The issue of public safety is beginning to enter the political process in Massachusetts, now that concerned citizens have noticed that politicians would rather exempt illegal aliens from the the laws that the rest of us must follow. One example is the community anger over the preventable death of Matthew Denice in Milford.
Senator Scott Brown, who won a 2010 special election to fill the seat vacated by Ted Kennedy’s death, spoke up this week to support Secure Communities to better administer the government function of policing foreign criminals.
Under Secure Communities, the fingerprints of a person who has been arrested are sent to be analyzed for immigration status as well as to check for criminal background. Common sense, most Americans would agree — not “controversial” as many dinosaur media reports portray.
Senator Brown sent a letter (see below) recommending the adoption of the program to Massachusetts Governor Deval Patrick, who refuses allow his state to take part in it because participation might lead to “profiling.”
Interestingly, Senator Brown might be running against consumer advocate Elizabeth Warren in the 2012 election, who says that she opposes Secure Communities.
The idea that a consumer advocate could be against improving public safety is another oddity of today’s upside-down politics. Warren says she is concerned that diverse peoples will fear reporting crimes to the police because they face bad consequences. However, not a single victim has ever been deported for reporting a crime where Secure Communities is in effect, according to an article by CIS researcher Jessica Vaughan.
Sen. Brown urges Gov. Patrick to back illegal alien measure, Boston Herald, Sept 14, 2011
U.S. Sen. Scott Brown asked the governor today to back a controversial measure that would allow law enforcement to track illegal aliens, playing to his Republican base on the same day a tough new challenger joined the race for his job.
In his letter, Brown writes to Gov. Deval Patrick urging for “full and immediate Massachusetts participation” in the Secure Communities program.
“During a Senate Homeland Security committee hearing yesterday, President Obama’s Secretary of Homeland Security Janet Napolitano described Secure Communities as ‘a key tool in our immigration enforcement efforts to identify those in the country illegally who are also committing other crimes, are fugitives from existing warrants, are multiple illegal entrants or security concerns,’?” Brown writes. “I agree with Secretary Napolitano, and believe that Secure Communities plays an important role in keeping America safe.”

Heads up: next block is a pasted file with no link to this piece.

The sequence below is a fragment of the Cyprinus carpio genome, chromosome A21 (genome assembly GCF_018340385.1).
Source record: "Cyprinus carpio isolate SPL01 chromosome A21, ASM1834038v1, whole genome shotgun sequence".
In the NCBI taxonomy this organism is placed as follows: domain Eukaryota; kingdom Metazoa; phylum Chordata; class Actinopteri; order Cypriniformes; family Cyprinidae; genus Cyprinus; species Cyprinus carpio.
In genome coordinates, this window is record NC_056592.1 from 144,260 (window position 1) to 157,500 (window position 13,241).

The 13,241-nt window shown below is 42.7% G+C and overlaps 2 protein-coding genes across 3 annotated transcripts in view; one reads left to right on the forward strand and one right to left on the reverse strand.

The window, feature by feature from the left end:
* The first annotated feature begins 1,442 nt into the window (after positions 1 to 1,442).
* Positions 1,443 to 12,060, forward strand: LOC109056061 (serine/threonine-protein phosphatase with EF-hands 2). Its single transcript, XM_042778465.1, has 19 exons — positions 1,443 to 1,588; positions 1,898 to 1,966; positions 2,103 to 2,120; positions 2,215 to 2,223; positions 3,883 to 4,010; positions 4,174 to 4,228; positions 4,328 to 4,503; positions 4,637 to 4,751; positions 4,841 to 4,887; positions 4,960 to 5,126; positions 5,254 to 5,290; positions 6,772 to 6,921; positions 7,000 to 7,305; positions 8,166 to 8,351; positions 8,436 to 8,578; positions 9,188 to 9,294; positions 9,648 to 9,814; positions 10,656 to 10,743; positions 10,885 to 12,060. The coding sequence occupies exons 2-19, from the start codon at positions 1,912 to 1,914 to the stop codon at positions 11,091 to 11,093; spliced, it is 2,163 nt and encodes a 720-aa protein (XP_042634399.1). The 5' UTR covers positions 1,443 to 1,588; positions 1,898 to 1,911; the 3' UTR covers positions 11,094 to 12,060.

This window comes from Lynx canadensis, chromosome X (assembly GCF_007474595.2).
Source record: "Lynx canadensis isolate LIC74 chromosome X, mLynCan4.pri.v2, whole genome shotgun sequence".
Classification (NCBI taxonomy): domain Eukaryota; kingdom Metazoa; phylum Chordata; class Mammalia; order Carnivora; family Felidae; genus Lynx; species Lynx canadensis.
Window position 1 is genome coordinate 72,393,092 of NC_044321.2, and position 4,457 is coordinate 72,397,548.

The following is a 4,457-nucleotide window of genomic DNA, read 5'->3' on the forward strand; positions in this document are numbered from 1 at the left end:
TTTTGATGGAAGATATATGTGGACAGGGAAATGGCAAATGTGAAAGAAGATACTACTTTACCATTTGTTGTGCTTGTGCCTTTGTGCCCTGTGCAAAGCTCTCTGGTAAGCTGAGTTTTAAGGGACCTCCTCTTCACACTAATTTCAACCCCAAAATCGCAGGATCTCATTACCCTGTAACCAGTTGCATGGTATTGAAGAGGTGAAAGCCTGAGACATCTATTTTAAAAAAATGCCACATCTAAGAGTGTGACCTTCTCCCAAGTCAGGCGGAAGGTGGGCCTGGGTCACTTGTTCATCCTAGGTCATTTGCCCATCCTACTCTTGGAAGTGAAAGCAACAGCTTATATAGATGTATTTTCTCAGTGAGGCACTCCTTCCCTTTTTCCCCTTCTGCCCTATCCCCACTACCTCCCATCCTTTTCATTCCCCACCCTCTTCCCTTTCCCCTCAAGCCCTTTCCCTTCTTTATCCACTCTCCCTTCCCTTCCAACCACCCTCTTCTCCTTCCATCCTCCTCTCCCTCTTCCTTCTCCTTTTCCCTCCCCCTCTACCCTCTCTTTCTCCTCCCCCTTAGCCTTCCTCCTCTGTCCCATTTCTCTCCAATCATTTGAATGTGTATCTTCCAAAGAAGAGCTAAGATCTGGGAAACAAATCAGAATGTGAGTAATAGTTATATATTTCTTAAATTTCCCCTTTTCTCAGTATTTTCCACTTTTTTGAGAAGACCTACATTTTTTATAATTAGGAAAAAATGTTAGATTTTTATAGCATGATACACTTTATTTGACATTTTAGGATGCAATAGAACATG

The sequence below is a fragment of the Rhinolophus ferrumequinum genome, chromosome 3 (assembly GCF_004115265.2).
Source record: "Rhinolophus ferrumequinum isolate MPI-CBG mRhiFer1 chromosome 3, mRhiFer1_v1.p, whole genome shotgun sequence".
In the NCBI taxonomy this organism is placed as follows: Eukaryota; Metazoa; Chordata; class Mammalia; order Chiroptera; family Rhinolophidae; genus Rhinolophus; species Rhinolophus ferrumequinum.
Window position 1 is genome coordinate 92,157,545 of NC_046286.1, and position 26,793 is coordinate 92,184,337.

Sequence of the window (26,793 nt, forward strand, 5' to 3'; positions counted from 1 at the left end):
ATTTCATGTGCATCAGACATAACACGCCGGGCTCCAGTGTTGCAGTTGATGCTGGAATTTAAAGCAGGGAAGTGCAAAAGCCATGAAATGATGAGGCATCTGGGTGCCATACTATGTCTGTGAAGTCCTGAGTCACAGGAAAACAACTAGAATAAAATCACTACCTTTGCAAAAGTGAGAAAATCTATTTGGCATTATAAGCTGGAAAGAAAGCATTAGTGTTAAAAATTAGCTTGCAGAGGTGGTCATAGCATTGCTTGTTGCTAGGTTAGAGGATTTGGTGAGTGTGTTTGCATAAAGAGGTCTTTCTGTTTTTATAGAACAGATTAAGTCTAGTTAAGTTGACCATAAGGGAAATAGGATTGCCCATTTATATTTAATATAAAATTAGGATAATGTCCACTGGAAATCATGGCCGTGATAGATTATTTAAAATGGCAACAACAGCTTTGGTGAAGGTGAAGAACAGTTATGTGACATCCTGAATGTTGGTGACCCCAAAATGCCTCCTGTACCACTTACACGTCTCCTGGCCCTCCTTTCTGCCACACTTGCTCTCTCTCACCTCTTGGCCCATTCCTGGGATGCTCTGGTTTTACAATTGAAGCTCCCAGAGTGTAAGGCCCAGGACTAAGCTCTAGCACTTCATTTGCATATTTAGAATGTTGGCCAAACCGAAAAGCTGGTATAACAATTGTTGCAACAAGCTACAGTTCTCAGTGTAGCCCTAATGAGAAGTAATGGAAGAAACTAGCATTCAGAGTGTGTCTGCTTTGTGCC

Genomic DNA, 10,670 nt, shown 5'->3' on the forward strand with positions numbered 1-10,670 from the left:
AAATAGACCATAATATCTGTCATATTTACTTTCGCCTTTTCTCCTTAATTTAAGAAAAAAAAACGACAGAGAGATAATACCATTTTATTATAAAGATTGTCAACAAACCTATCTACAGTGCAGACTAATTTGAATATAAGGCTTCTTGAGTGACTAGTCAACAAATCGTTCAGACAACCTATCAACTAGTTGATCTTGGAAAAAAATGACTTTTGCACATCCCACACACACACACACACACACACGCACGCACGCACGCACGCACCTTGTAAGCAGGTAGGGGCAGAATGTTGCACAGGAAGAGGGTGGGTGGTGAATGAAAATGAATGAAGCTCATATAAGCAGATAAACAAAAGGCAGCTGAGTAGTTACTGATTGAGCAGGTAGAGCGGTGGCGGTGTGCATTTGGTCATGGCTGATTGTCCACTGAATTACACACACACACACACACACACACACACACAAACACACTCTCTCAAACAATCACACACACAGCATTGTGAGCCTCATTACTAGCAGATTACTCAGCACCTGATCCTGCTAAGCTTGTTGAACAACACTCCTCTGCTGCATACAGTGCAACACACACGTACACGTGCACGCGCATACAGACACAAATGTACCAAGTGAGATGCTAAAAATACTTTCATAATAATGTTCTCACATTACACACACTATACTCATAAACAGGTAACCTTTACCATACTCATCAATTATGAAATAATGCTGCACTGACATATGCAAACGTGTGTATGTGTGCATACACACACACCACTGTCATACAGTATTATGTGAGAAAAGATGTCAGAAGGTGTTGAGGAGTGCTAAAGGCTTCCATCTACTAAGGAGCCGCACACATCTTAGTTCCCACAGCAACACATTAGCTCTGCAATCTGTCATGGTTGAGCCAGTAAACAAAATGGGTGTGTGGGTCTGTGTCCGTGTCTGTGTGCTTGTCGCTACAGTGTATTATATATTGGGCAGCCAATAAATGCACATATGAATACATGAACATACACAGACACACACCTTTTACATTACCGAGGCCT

Brown’s letter comes as former Obama administration official and Harvard professor Elizabeth Warren enters the Democratic primary for Brown’s Senate seat. She backed the governor’s stance on Secure Communities during a campaign stop in Framingham today.
“I think there’s a real question about whether or not this bill really makes communities more secure,” Warren said. “If people feel like they can’t go to the police … that doesn’t make us more secure. I think we really have to think much harder about the ways to make American communities more secure.”
Brown, in his letter to Patrick, cited “three tragic deaths” at the hands of illegal aliens in Brockton and Milford.
The Secure Communities program requires participating law enforcement agencies to share data on criminal suspects with federal immigration authorities. The goal of the program, which the Boston Police Department has used successfully since 2006, is to identify and deport violent criminals.
Patrick is not backing the measure.
Here’s the complete letter Senator Brown sent, as posted on his website:
WASHINGTON, DC – Today, U.S. Senator Scott Brown (R-MA) sent the following letter to Governor Deval Patrick urging him to work with the Obama administration to ensure Massachusetts’ “full and immediate” participation in the Secure Communities program:
Dear Governor Patrick,
I write to you today to express my support for the Secure Communities program and to urge full and immediate Massachusetts participation in the program to help combat the very serious problem posed by illegal immigration.
During a Senate Homeland Security committee hearing yesterday, President Obama’s Secretary of Homeland Security Janet Napolitano described Secure Communities as “a key tool in our immigration enforcement efforts to identify those in the country illegally who are also committing other crimes, are fugitives from existing warrants, are multiple illegal entrants or security concerns.”
I agree with Secretary Napolitano, and believe that Secure Communities plays an important role in keeping America safe.
Recently, three tragic deaths at the hands of illegal immigrants in Brockton and Milford have highlighted the clear need to address this very serious problem. In both cases, the perpetrators were in the country illegally and had amassed violent criminal histories.
Had the Secure Communities program been in place, it is possible that law enforcement would have been able to identify and remove them from the country before they tragically took three lives.
In her testimony, Secretary Napolitano expressed her willingness to work with states in order to address any of their concerns. I urge you to work with the Obama administration and the Department of Homeland Security and Immigration and Customs Enforcement to address your concerns so that Massachusetts may fully participate in this program as soon as possible.
I welcome immigrants who come to this country legally. But we are also a nation of laws and those laws need to be observed. Secure Communities is an essential tool to assist immigration authorities in enforcing the law.
Thank you for your attention to this matter.
Scott P. Brown
United States Senator